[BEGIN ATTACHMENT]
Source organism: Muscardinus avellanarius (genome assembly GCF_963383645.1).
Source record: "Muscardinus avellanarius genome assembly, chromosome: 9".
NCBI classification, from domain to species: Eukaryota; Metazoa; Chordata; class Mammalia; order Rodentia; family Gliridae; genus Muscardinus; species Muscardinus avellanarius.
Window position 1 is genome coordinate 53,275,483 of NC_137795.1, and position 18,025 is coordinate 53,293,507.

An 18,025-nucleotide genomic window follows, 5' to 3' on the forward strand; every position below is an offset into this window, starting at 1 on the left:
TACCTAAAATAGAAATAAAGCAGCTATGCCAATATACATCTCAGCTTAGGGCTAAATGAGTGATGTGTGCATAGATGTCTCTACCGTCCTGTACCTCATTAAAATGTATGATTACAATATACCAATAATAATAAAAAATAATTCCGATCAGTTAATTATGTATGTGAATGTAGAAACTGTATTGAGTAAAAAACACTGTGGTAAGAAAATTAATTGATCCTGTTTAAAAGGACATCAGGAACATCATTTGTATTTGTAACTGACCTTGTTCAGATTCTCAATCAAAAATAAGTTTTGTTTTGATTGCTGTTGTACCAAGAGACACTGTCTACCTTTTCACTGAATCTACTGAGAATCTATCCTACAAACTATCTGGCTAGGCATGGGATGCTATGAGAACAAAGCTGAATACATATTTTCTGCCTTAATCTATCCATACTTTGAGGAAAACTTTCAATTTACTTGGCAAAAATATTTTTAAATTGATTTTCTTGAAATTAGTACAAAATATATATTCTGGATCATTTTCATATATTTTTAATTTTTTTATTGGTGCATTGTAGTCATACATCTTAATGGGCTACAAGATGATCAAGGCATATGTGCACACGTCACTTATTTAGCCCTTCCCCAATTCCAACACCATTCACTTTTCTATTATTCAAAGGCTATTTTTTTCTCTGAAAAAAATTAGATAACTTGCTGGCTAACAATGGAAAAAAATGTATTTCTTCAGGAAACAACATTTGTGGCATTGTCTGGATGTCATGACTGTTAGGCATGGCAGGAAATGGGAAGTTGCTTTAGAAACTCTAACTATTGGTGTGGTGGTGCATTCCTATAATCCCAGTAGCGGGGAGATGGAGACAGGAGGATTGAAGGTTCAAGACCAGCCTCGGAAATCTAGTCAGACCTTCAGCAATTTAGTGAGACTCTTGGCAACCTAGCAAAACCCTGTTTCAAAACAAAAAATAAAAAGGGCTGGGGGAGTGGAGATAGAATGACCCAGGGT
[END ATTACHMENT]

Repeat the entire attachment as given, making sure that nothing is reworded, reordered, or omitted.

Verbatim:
Source organism: Muscardinus avellanarius (genome assembly GCF_963383645.1).
Source record: "Muscardinus avellanarius genome assembly, chromosome: 9".
NCBI classification, from domain to species: Eukaryota; Metazoa; Chordata; class Mammalia; order Rodentia; family Gliridae; genus Muscardinus; species Muscardinus avellanarius.
Window position 1 is genome coordinate 53,275,483 of NC_137795.1, and position 18,025 is coordinate 53,293,507.

An 18,025-nucleotide genomic window follows, 5' to 3' on the forward strand; every position below is an offset into this window, starting at 1 on the left:
TACCTAAAATAGAAATAAAGCAGCTATGCCAATATACATCTCAGCTTAGGGCTAAATGAGTGATGTGTGCATAGATGTCTCTACCGTCCTGTACCTCATTAAAATGTATGATTACAATATACCAATAATAATAAAAAATAATTCCGATCAGTTAATTATGTATGTGAATGTAGAAACTGTATTGAGTAAAAAACACTGTGGTAAGAAAATTAATTGATCCTGTTTAAAAGGACATCAGGAACATCATTTGTATTTGTAACTGACCTTGTTCAGATTCTCAATCAAAAATAAGTTTTGTTTTGATTGCTGTTGTACCAAGAGACACTGTCTACCTTTTCACTGAATCTACTGAGAATCTATCCTACAAACTATCTGGCTAGGCATGGGATGCTATGAGAACAAAGCTGAATACATATTTTCTGCCTTAATCTATCCATACTTTGAGGAAAACTTTCAATTTACTTGGCAAAAATATTTTTAAATTGATTTTCTTGAAATTAGTACAAAATATATATTCTGGATCATTTTCATATATTTTTAATTTTTTTATTGGTGCATTGTAGTCATACATCTTAATGGGCTACAAGATGATCAAGGCATATGTGCACACGTCACTTATTTAGCCCTTCCCCAATTCCAACACCATTCACTTTTCTATTATTCAAAGGCTATTTTTTTCTCTGAAAAAAATTAGATAACTTGCTGGCTAACAATGGAAAAAAATGTATTTCTTCAGGAAACAACATTTGTGGCATTGTCTGGATGTCATGACTGTTAGGCATGGCAGGAAATGGGAAGTTGCTTTAGAAACTCTAACTATTGGTGTGGTGGTGCATTCCTATAATCCCAGTAGCGGGGAGATGGAGACAGGAGGATTGAAGGTTCAAGACCAGCCTCGGAAATCTAGTCAGACCTTCAGCAATTTAGTGAGACTCTTGGCAACCTAGCAAAACCCTGTTTCAAAACAAAAAATAAAAAGGGCTGGGGGAGTGGAGATAGAATGACCCAGGGT